Satellite Cloud Data Analytics in Support of the Lunar Laser Communications Demonstration

- Indicates paper has been withdrawn from meeting
- Indicates an Award Winner
Monday, 5 January 2015
Randall J. Alliss, Northrop Grumann Corporation, McLean, VA; and B. D. Felton and H. Kiley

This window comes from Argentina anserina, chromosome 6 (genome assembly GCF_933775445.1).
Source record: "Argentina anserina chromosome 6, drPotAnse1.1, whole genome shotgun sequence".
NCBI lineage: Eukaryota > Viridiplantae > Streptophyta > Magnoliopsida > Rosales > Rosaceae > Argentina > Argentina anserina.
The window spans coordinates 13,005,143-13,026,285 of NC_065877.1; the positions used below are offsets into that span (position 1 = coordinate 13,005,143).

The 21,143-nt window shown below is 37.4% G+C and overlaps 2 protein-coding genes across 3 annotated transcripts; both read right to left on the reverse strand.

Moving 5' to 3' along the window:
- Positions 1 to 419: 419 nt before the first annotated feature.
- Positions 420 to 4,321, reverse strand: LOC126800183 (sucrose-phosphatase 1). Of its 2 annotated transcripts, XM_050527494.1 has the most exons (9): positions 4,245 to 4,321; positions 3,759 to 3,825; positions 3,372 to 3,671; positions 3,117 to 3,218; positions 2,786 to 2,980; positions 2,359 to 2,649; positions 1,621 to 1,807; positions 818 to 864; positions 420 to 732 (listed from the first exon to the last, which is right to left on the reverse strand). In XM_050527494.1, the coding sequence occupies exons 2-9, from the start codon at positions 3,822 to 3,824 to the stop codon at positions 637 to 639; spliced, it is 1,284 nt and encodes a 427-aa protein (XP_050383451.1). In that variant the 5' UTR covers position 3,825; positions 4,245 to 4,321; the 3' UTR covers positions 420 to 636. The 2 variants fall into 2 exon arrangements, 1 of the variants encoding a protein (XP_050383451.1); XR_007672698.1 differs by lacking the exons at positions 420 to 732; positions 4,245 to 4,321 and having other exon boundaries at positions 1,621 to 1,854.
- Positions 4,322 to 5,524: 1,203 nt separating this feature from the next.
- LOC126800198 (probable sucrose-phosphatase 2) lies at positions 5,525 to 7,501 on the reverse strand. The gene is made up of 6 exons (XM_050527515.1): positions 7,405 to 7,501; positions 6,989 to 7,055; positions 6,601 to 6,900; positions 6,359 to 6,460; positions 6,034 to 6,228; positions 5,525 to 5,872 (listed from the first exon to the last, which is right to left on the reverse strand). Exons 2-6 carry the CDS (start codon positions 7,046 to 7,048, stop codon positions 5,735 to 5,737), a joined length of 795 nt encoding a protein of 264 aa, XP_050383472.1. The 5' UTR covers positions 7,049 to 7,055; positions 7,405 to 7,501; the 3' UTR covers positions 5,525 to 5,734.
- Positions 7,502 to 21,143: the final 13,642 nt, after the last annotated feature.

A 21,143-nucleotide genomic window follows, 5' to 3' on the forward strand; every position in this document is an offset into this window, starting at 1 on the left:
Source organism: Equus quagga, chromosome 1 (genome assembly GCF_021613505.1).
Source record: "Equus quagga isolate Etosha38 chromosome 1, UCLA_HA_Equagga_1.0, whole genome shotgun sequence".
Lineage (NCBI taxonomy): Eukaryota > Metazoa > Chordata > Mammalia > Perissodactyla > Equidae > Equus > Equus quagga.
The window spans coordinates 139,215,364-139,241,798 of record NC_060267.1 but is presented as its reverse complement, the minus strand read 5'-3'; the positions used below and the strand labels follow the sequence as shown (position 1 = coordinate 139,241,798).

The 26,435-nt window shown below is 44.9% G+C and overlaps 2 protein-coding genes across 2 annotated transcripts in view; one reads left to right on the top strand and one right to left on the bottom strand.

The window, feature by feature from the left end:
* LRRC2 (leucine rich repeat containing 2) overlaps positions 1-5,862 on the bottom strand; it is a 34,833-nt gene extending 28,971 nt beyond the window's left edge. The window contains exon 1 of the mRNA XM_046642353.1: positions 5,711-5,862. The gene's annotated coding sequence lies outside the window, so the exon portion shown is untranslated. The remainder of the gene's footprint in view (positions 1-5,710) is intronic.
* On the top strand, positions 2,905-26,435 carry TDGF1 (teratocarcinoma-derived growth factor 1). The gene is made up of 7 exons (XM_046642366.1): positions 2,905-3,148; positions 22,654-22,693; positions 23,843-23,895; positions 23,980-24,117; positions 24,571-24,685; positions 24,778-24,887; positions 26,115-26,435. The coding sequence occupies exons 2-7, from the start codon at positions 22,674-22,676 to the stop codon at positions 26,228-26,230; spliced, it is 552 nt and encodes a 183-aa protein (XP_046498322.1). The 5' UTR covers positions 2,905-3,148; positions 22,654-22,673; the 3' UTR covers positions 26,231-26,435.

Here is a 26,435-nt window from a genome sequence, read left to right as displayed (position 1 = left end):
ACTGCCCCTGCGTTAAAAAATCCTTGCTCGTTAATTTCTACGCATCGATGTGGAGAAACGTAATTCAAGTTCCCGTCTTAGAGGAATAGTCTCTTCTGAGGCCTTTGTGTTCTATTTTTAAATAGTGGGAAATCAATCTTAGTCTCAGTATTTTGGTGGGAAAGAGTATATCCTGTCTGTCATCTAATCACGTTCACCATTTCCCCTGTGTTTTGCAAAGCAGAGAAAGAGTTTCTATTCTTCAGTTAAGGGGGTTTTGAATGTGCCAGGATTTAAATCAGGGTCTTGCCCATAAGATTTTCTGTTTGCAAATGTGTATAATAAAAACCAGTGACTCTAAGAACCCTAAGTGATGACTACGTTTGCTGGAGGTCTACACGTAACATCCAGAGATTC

Clouds are atmospheric phenomena that are organized on scales from a single kilometer to thousands of kilometers. Because they are composed of water droplets and/or ice crystals they pose a serious attenuation problem for space to earth communications at optical frequencies (1550 nm). Atmospheric fades exceeding several decibels (dB) are frequent even for cirrus clouds. Therefore, the mitigation of clouds is a key driver in the performance of free space to ground optical communication (FSOC) systems. One mitigation technique is to identify geographically diverse ground sites that are uncorrelated from a climatological perspective. This increases the probability that at a given time a Cloud Free Line of Sight exists. Multispectral imagery from the Meteosat Second Generation (MSG) and GOES is used to develop a high resolution, multi-year cloud climatology. The cloud algorithm generates a clear sky background for each pixel in the scene at both visible and infrared wave bands and uses threshold techniques to determine the probability of cloud. The algorithm is run on imagery at 15 minute and 4km resolution for the period 1995 2012. The Lasercom Network Optimization Tool is used to identify the optimal sites that together produce high system availability. To facilitate the handling of which site is most optimal in an operational setting, a satellite based cloud forecasting algorithm is applied to sequences of cloud scenes to produce short term predictions of their positions. Applications of this technology were recently used to support NASA's Lunar Laser Communications Demonstration. Results from this demonstration will be shown at the conference.